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There are two progressive candidates in this race: Senator Liz Lovelett and Carrie Blackwood. Lovelett has earned strong support from our Progressive Voters Guide partners because of her impressive performance during her first legislative session.
Sen. Liz Lovelett is running to retain her seat in Legislative District 40 after being appointed to the state Senate in February. Lovelett is a fifth-generation Anacortes resident who previously served on the Anacortes City Council. In her first few months in office, Lovelett prioritized environmental conservation and played a key role in passing legislation protecting orcas and the Salish Sea. If elected this November, Lovelett will also prioritize increasing affordable housing and expanding services for our neighbors experiencing homelessness.
Carrie Blackwood is a progressive labor lawyer and community activist in Bellingham who is running for state Senate in Legislative District 40. Blackwood, the daughter of immigrants, overcame challenges early in her life to earn a law degree and become an advocate for working families. Her campaign platform proposes a comprehensive “green transition” for our economy to heal our environment and create living wage jobs. She also supports reforming our state’s upside-down tax code to make the wealthy pay their share.
There are two good progressives running for Whatcom County Executive: Satpal S. Sidhu and Karen Burke. We lean toward Sidhu because of his support from local progressive advocates.
Satpal Sidhu is a small business owner and former dean of Bellingham Technical College who has called Whatcom County home for 30 years. Sidhu has served on the Whatcom County Council since 2015 and is a current board member on the Whatcom Community College Foundation and the NW Agricultural Business Center. He supports the preservation of farmland, bringing family-wage jobs to the county, improving water quality, and addressing housing shortages for future residents.
Karen Burke is the executive director of Domestic Violence and Sexual Assault Services of Whatcom County. She is the former director of the Lummi Nation Tribal Court and the Lummi Nation Child Support Program. Burke is dedicated to bringing together a coalition of family farmers, the Department of Ecology, the Nooksack Tribe, and the Lummi Nation to work on water protection. She has been working towards and will continue to support substance abuse treatment programs, and will work on reducing incarceration and crime through diversion and rehabilitation programs. Burke supports clean and sustainable energy alternatives at Cherry Point as the state transitions from fossil fuels.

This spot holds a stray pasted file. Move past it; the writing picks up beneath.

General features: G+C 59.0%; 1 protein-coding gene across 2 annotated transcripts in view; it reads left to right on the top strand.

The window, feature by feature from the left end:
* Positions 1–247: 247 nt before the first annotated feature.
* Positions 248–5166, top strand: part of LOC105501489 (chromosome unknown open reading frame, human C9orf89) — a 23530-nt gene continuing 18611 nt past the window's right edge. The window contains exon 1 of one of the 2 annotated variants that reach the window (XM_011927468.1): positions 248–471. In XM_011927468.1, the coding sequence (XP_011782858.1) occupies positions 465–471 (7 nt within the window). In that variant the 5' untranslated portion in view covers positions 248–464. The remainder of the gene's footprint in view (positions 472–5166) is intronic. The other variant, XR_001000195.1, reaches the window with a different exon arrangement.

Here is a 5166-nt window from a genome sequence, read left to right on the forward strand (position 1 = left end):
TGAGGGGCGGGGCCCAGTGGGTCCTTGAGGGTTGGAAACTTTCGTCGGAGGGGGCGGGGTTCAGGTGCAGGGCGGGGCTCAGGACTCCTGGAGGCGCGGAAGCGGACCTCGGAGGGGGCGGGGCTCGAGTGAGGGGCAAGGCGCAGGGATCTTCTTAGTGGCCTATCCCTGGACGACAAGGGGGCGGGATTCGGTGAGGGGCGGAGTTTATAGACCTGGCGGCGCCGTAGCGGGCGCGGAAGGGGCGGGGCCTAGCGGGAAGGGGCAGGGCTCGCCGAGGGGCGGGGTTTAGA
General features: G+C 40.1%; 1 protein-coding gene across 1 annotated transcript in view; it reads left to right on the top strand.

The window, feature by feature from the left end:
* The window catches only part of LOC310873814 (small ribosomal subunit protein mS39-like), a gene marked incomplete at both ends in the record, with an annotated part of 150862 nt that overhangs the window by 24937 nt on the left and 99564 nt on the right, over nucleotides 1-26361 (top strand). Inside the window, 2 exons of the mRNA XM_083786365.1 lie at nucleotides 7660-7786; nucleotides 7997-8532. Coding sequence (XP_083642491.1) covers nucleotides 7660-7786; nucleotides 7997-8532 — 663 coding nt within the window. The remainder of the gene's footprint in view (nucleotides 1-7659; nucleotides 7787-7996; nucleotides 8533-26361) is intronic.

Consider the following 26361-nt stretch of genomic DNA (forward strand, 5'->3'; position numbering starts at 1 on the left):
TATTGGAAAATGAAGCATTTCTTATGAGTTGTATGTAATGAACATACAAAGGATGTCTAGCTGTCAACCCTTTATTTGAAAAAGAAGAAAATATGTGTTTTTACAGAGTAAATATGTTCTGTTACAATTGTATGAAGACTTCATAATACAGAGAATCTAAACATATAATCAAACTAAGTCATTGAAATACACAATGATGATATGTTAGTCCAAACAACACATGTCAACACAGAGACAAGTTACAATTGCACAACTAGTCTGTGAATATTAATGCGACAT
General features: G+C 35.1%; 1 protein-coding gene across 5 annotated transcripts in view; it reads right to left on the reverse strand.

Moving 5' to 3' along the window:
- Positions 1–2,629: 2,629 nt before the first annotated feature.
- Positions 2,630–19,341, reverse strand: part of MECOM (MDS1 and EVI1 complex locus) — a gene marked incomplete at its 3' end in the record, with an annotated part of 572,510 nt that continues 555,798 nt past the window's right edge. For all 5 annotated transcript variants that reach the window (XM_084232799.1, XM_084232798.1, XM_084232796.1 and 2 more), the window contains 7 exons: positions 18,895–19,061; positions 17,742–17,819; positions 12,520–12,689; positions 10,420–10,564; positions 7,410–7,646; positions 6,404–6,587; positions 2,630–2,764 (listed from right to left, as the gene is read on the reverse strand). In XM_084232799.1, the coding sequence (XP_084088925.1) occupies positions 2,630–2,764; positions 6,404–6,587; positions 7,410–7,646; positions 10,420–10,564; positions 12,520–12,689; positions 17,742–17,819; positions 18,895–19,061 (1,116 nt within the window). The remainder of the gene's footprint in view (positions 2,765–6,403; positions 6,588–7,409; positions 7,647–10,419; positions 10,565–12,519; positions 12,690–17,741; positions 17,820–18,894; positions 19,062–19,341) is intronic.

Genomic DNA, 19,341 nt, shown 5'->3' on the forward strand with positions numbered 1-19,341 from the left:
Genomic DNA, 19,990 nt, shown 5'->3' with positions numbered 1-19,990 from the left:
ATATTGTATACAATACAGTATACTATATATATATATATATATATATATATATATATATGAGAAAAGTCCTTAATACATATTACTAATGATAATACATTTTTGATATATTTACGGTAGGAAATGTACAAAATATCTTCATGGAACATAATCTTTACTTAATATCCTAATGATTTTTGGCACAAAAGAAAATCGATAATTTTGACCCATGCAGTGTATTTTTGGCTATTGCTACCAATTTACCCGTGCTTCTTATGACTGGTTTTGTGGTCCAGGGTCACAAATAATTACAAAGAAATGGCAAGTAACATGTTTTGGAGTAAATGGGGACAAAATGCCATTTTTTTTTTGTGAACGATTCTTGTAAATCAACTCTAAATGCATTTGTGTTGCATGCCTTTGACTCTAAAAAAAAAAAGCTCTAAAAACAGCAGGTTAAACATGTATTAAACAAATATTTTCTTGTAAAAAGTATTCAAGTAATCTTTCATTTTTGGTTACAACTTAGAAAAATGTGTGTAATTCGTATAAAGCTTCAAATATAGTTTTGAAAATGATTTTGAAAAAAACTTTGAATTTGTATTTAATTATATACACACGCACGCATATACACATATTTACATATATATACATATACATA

Running against Satpal and Burke are Tony Larson and Jim Boyle. Larson is the president of the Whatcom Business Alliance. A former Whatcom County Council member, Larson is running as a business candidate and is focused on increasing economic opportunities for businesses. Jim Boyle works for the Organization for Tropical Studies on international environmental issues. His previous positions as a Forest Service firefighter and a bison ranch manager for the Nature Conservancy underline his enthusiasm for working on sustainability issues. His campaign is focused on building a strong economy, protecting the environment, and improving local quality of life by addressing homelessness, housing affordability, criminal justice reform, and more.
Brian Estes, the vice chair of the executive board of the Whatcom County Democrats, is now running for District 4 on the County Council. Estes' top priorities include resolving water quantity issues, creating high-wage jobs in business, technology, agriculture, and other industries, expanding job training programs, and expanding funding for diversion programs.
Estes is running against Brad Kelly and Kathy Kershner. Kelly's platform focuses on "conservative beliefs in lower taxes, limited government, and freedom." Kelly's campaign includes repealing the Cherry Point moratorium on new or expanded projects that would ship unrefined fossil fuels from Cherry Point.